My own understanding of “programming” has gone through several evolutions. When I first joined the gym, I was gainfully employed, and so I hired a trainer. He was a young guy, a very caring guy. He looked at me, sized up some of my weaknesses, and put together a program based on pairing certain exercises like a dumbbell press and dumbbell rows, curls and tricep extensions, leg presses and hamstring curls. Things like that. In all, I had 10 exercises, for which I had to do three sets, three days a week. This gave me a good foundation for what was to follow. Later this was modified a bit, but still using the same principles.
But I’ve got some sons who work out, and their advice all along was “Dad, you’ve got to do the Stronglifts 5×5 program”. Totally different “principles”. The 5×5 program is a young man’s program – you start off light, and progressively add weight to the big four (the author of the program adds a fifth exercise to round it out, “barbell rows”, but this isn’t one of the big four). You work five sets of five for each exercise, broken up three days a week again, adding five or 10 lbs to the bar each workout. This works fine up to a point, and it enables you to make what others call “novice gains” – you gain the greatest amount of strength right after you first start lifting, because your body really “has the most room to grow”.
Maybe I didn’t read far enough into the fine print, but after you’ve realized all of these “novice gains”, your start to plateau. I didn’t know what to do with those plateaus. I began to think something was wrong with me!
Now, there’s no shortage of advice – including bad advice – on the internet. I muddled around for a few months, but eventually I came across Mark Rippetoe’s “Practical Programming for Strength Training”. This is a gem of a book for a lot of reasons, but it isolated a couple of problems I needed to solve.
A solution … is to train each lift heavy and each lift light during the week.
This is, he says, “especially true for older lifters who may have a more difficult time with recovery”. (As the saying goes, “you don’t get strong from lifting heavy weights; you get strong by recovering from lifting heavy weights”.)
Without going into detail, it’s an intermediate-level program that’s designed to enable you to break through the plateaus, while still focusing on strength. I put a two-day-a-week version of this into practice some time last September (I was starting a job with a very long commute), upping it to four days a week in December (changing jobs and working from home).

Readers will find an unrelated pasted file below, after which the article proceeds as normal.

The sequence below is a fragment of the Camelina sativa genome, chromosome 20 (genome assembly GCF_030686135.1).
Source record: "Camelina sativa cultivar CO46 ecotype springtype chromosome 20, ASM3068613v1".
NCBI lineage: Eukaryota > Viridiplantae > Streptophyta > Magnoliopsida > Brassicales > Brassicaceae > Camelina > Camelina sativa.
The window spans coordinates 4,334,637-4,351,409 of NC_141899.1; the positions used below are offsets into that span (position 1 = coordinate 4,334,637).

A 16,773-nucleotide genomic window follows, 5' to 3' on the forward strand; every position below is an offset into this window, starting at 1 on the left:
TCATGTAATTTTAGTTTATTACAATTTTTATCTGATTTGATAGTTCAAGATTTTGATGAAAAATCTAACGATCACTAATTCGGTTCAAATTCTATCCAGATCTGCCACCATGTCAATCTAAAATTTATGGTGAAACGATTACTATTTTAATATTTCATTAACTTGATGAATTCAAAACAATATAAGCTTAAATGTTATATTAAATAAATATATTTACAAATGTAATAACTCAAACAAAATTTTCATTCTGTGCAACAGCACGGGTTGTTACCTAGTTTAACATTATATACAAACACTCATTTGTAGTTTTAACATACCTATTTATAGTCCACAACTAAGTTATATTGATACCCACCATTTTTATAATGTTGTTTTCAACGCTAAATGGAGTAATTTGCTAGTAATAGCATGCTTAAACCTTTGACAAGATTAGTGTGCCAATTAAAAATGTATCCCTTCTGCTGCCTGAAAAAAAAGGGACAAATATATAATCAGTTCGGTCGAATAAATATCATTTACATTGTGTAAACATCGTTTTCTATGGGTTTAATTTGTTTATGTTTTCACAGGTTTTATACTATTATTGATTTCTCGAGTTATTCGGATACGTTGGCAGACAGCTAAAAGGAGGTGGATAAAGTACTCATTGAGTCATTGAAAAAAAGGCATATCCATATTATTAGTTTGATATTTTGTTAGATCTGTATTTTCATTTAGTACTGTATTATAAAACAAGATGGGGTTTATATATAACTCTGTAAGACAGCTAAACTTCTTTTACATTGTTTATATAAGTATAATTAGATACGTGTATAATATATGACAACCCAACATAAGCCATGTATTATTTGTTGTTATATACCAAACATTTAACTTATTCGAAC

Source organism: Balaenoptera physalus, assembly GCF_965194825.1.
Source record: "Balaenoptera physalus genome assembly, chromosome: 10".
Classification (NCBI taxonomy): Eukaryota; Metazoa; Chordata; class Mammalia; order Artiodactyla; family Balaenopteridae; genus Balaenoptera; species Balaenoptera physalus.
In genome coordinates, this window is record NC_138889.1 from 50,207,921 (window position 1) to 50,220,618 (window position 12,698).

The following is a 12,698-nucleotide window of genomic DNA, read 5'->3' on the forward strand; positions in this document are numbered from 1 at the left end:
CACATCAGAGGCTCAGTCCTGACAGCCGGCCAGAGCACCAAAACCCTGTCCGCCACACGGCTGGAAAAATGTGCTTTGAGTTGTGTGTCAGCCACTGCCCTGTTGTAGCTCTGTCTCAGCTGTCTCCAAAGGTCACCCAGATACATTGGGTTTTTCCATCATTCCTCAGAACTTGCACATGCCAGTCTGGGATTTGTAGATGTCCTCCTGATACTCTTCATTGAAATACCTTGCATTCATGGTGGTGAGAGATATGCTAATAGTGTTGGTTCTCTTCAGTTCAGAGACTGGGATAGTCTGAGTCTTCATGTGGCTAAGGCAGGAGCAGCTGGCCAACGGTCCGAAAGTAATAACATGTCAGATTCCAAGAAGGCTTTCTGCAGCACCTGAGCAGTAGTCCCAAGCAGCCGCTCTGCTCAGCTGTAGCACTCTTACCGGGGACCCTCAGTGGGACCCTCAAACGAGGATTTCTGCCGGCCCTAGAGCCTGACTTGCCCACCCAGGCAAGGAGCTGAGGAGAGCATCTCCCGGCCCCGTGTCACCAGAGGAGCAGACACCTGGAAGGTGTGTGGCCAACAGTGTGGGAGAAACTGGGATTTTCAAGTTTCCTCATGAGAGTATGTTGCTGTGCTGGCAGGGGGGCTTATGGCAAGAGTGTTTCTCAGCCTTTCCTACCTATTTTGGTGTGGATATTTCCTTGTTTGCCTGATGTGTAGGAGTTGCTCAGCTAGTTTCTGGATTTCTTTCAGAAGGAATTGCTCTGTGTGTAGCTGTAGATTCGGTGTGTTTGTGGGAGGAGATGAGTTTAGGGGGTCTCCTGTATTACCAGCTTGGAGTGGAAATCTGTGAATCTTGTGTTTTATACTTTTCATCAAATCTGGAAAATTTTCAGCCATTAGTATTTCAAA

I have been able to make significant gains on this program, while still not spending more than 45 minutes in the gym each of those days (very helpful for work days).
But now, as I transition to training for a “Tough Mudder” competition in September, I’m looking for ways to continue to work on strength training, while enhancing my cardiovascular conditioning. I don’t yet have all the details worked out, but the rough outlines are becoming clearer.
Before you start any new endeavor (especially over 50), it’s always a good idea to set a baseline for your goals. That’s the purpose of this blog post. In training for the Tough Mudder competition later this year, I’m going to need to maintain my strength training, I think, while adding cardio work (most likely that will be long distance walking and running, but also some HIIT cardio). That will come as I figure out what I’m doing. Toward that end, I’m going to be revisiting The Hybrid Athlete from time to time here, as a guideline.
For now, I’m working out four days a week in the gym, alternating the “big four” exercises (squats, overhead press or “OHP”, bench press, and deadlifts). I’m working each of these exercises two days a week, alternating them as follows:
Monday: heavy OHP, light squat
Tuesday: heavy bench, light deadlift
Thursday: light OHP, heavy squat
Friday: light bench, heavy deadlift
I also try to walk or run on my off days, but given the winter weather, I’m not always successful at getting that in.
Within that framework, it’s fair to say that not all the heavy days are personal records (some are), and my light days are not all that light. Additionally, on my “light” days, sometimes I do more “volume” (“reps” and “sets”), and on my heavier days, I also alternate “heavier” and “lighter” in such a way that I don’t always try to set personal records (PRs), but sometimes I do.
Just for posterity’s sake, here are my personal bests at the moment:
Overhead press: 3x3x115 lbs.
Bench press: 3x5x150 lbs.
Deadlift: 3x4x250 lbs.
Squat: 3x5x185 lbs.
Of all of these personal bests, I’ve been able to make the best progress on the deadlifts because that lift is least affected by injuries. Over the year and a half, I’ve had to contend with a nagging shoulder injury that affected by ability to bench and OHP, and a knee injury that affected my squatting.